Encryption is a good and necessary tool for private communications these days. Even when we are not using VPN technologies (which you should be ANYTIME you are mobile or away from a trusted network), encryption is kicking in automatically for many of our web-based connections and transactions.
The growth of web security using TLS has increased the number of tough decisions that security practitioners must make when this kind of traffic is flowing into their networks.
The options were originally just an allow or deny decision…as it is not possible to inspect it.
As this traffic grew, tools were developed so that if you had the ‘keys’ for decrypting the traffic, it could be diverted, decrypted, analyzed, re-encrypted if clean and passed along. This was both computationally expensive for many, and assumed that they also had no issue with the privacy concerns. After all…what is the point of encryption if it can’t stay that way end to end?
This also did not address the growing issue of malware using this same encryption to hide itself. The challenge here of course is that you would never have the keys for decrypting this traffic since it obviously originates outside your control. That would bring us back to the binary decision of ‘allow or deny’ when encountered.
The big question remains: how can we inspect that which we cannot see?
One of our team members helped put this explanation together from the always entertaining Aasif Mandvi.
A couple of Cisco researchers were able to combine their own analytical brains and what I would imagine to be, an incredible level of focus, to reveal that there were indeed unique patterns. Patterns available from the non-encrypted portions of our communication that could allow one to make confident inferences as to the legitimacy of the traffic.
Lauren and I had a chance to meet both Blake Anderson and Dave McGrew after reading through ‘some’ (it’s deep), of their research published in 2016. I found it easier to digest key points from what Blake revealed in two blogs that emerged from this work.
The first one here sets up the growing challenge of how we make security decisions for traffic that is increasingly ‘hiding in plain sight’ through the use of TLS and encryption. Blake lays out how and where the increase in malware flows are making use of the TLS protocol. He also lays out how differences began to reveal themselves. Differences that are happening in the unencrypted portion of the packet that could be used to ID it as malicious.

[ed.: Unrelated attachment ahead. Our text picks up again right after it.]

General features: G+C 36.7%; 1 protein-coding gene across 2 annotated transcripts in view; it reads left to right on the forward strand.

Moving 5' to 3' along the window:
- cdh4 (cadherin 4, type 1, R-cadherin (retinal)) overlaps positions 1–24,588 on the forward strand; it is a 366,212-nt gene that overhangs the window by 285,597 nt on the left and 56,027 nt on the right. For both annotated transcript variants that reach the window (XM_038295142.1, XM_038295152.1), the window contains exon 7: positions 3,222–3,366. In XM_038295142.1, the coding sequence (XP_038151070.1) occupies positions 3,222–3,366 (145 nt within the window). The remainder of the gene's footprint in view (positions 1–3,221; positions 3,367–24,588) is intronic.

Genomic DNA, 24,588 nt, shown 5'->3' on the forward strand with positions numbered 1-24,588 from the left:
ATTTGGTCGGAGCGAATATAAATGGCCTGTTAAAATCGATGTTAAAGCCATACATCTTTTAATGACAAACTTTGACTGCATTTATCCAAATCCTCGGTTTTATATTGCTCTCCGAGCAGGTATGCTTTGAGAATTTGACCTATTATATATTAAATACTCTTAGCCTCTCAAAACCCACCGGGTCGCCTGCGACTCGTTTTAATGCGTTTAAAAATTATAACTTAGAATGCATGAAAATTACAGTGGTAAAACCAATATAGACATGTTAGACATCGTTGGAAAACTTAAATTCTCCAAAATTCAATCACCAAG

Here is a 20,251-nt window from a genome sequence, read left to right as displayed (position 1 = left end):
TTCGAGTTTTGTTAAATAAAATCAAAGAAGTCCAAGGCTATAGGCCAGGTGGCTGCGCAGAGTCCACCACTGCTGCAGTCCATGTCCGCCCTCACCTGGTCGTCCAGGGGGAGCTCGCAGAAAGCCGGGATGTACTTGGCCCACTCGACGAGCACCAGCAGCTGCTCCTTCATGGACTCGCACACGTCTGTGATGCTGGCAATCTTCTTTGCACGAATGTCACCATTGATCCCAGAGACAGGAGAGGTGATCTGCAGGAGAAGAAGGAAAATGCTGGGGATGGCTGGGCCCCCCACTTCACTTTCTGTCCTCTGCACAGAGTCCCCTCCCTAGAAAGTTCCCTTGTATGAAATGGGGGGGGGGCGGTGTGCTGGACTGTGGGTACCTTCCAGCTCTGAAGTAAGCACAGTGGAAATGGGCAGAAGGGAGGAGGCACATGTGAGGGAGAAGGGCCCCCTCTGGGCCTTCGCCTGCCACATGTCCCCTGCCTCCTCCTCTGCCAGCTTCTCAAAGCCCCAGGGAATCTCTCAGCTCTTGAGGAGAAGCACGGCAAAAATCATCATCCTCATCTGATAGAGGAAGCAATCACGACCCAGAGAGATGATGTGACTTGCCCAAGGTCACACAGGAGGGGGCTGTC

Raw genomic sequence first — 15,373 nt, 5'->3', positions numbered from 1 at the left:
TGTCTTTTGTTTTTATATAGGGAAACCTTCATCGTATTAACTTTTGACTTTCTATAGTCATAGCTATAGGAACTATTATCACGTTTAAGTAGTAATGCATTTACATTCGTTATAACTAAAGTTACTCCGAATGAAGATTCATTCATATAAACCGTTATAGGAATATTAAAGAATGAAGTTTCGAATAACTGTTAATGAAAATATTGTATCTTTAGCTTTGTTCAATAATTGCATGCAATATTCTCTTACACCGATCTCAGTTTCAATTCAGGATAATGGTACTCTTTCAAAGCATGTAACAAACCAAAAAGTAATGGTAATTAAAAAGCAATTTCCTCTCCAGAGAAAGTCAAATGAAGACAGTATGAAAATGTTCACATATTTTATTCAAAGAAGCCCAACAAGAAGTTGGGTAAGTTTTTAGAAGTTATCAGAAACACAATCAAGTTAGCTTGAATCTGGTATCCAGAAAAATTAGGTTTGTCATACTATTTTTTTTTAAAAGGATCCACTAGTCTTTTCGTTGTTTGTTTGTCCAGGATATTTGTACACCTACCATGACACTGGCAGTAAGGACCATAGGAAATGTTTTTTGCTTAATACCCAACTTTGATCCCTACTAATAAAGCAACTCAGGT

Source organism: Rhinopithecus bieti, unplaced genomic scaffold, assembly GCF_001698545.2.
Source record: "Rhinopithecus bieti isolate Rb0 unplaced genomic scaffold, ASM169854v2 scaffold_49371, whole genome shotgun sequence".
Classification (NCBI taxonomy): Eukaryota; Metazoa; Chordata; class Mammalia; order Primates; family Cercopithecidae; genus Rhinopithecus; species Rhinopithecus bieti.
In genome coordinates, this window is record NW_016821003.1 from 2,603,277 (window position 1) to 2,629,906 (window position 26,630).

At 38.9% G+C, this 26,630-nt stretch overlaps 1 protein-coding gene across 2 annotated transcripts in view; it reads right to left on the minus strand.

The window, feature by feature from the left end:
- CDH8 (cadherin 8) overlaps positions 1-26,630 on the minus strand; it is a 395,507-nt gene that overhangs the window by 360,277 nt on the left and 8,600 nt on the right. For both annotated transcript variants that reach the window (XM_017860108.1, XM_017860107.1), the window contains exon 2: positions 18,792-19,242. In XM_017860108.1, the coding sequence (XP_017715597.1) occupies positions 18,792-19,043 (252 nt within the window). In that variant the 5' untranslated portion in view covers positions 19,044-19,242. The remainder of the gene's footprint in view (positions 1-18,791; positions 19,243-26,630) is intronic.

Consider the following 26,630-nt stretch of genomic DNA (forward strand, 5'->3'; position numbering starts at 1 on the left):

This traffic collection and analysis continued for what was a total of about 2 years when he released this June 2017 entry Detecting Encrypted Malware Traffic (Without Decryption) describing some of these additional patterns discovered. This was all very incredible work and I love when stories like these surface…so many things are developed by smart people in Cisco and I never get to hear or tell that story. To make all this useful and practical for customers however, meant figuring out how this could all come together in a more turnkey fashion.
Two things had to happen. Cisco needed to enhance the data generated by typical NetFlow exporting devices with TLS metadata that is more capable of identifying malicious, encrypted traffic. This became additional elements within a NetFlow record. They also developed a set of rules and machine learning classifiers based on these enhanced NetFlow records that could differentiate malicious or benign activity without decryption or deep packet inspection.
Encrypted Traffic Analytics (ETA) delivers Cryptographic Compliance and Malicious traffic detection in encrypted sessions without decryption. The analysis is being done as part of Cisco’s Stealthwatch Enterprise. This was our preffered security analysis tool already and it made for a natural home for ETA.
The data sources were first rolled out with the new Catalyst 9000 series of switches…Cisco’s biggest new family of switches ever launched. Subsequent updates and improvements continue to rollout however and ETA is also supported on ASR 1000 Series Aggregation Services Routers, 4000 Series Integrated Services Routers (ISR 4K) and Cloud Services Router (CSR) 1000V Series.
Please enjoy our episode featuring Encrypted Traffic Analytics as we hosted the talented TK Keanini who now leads much of our analytic work…and you will know why when you hear him. Lauren welcomes Sandeep Agrawal in the lab to see exactly how this all comes to together visually as he demonstrates what this could look like for you.
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